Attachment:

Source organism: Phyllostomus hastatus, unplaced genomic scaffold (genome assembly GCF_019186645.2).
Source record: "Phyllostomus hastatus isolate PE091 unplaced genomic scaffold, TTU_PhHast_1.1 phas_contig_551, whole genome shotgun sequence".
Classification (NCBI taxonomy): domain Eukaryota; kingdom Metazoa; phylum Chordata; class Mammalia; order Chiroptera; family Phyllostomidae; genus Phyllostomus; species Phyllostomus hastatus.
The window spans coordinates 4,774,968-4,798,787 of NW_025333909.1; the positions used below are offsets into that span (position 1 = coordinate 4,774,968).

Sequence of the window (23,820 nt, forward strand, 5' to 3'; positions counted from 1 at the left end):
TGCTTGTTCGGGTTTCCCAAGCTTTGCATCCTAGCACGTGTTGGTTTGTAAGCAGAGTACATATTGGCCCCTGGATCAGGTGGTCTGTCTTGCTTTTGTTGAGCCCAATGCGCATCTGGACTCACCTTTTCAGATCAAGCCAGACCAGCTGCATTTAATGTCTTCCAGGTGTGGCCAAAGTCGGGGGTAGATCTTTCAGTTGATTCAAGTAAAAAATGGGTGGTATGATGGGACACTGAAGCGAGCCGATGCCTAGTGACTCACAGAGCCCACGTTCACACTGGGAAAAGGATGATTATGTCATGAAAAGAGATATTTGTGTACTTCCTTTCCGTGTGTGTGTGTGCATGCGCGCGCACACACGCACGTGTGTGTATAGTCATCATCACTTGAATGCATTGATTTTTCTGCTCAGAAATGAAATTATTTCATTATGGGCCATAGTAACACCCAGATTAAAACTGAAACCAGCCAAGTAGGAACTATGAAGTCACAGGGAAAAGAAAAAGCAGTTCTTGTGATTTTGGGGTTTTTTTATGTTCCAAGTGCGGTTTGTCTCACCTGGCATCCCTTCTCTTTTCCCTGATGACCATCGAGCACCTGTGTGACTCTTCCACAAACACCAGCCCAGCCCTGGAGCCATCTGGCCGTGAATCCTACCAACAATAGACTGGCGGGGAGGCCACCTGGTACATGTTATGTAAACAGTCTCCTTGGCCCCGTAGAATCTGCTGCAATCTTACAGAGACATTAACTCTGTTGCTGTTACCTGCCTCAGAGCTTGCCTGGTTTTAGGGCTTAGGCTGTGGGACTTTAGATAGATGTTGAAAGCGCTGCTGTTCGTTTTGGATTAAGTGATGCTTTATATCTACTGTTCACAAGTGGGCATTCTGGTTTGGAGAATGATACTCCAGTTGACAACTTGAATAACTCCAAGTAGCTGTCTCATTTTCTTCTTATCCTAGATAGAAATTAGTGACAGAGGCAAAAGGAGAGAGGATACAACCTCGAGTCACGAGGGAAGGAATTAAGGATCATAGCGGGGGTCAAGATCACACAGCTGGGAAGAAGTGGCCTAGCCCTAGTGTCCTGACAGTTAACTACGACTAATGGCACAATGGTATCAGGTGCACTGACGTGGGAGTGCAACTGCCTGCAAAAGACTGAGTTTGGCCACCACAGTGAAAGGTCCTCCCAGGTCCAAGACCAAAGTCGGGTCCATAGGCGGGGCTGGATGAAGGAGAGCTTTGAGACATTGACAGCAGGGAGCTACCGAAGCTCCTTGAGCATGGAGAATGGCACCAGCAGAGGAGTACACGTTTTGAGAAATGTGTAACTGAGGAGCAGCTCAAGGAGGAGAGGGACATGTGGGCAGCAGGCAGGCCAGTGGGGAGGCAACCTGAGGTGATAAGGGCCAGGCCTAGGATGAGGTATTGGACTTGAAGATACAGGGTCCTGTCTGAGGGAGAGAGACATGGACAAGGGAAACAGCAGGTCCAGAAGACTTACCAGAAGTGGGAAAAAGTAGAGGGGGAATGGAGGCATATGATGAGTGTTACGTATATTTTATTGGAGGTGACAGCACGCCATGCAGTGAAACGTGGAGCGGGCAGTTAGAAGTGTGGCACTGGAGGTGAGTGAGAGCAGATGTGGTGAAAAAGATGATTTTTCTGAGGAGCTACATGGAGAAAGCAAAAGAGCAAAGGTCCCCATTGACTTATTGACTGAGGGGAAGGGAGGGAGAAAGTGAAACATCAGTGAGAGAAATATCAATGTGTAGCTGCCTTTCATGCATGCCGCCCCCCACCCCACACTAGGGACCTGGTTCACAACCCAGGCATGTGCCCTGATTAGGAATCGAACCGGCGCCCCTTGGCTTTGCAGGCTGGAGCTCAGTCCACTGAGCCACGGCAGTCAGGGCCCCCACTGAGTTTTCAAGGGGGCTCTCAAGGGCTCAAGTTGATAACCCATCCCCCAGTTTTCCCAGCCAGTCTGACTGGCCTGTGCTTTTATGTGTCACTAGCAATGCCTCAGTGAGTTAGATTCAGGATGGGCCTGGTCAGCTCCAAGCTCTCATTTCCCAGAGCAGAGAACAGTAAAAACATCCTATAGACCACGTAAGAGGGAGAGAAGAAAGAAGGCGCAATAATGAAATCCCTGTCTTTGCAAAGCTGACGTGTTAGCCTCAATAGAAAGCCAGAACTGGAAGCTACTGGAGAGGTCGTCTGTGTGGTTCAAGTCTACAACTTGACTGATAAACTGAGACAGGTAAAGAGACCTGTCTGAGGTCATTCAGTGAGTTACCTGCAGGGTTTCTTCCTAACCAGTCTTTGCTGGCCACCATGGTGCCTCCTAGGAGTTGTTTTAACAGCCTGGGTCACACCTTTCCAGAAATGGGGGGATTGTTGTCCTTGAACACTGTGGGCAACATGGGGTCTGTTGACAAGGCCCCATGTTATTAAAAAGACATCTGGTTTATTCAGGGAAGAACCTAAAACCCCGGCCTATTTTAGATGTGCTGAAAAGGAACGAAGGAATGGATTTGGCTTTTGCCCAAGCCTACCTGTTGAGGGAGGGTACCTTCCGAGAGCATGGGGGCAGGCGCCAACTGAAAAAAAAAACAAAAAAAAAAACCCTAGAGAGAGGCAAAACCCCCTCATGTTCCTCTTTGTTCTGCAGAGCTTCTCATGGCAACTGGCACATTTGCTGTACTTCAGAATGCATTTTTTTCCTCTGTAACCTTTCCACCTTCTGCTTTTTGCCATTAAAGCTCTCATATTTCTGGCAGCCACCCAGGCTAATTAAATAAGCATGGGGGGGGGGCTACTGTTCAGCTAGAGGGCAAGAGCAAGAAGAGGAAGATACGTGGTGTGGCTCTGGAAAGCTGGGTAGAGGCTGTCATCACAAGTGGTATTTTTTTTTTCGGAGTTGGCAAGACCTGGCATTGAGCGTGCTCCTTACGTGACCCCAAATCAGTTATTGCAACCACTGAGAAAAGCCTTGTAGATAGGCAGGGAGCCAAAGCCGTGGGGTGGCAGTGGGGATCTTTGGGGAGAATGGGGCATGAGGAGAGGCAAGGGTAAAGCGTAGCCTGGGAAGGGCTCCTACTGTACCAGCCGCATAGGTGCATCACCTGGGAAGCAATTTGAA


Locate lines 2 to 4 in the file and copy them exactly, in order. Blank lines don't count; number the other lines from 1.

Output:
Source record: "Phyllostomus hastatus isolate PE091 unplaced genomic scaffold, TTU_PhHast_1.1 phas_contig_551, whole genome shotgun sequence".
Classification (NCBI taxonomy): domain Eukaryota; kingdom Metazoa; phylum Chordata; class Mammalia; order Chiroptera; family Phyllostomidae; genus Phyllostomus; species Phyllostomus hastatus.
The window spans coordinates 4,774,968-4,798,787 of NW_025333909.1; the positions used below are offsets into that span (position 1 = coordinate 4,774,968).